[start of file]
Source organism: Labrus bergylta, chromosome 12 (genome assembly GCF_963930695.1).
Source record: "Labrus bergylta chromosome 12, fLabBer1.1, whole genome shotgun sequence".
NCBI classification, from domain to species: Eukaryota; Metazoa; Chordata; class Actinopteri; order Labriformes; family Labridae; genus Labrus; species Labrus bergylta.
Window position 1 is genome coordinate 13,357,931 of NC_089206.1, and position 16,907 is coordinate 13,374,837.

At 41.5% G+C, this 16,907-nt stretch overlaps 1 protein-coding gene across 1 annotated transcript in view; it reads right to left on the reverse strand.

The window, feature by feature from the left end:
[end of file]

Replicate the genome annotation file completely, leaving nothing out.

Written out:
Source organism: Labrus bergylta, chromosome 12 (genome assembly GCF_963930695.1).
Source record: "Labrus bergylta chromosome 12, fLabBer1.1, whole genome shotgun sequence".
NCBI classification, from domain to species: Eukaryota; Metazoa; Chordata; class Actinopteri; order Labriformes; family Labridae; genus Labrus; species Labrus bergylta.
Window position 1 is genome coordinate 13,357,931 of NC_089206.1, and position 16,907 is coordinate 13,374,837.

At 41.5% G+C, this 16,907-nt stretch overlaps 1 protein-coding gene across 1 annotated transcript in view; it reads right to left on the reverse strand.

The window, feature by feature from the left end: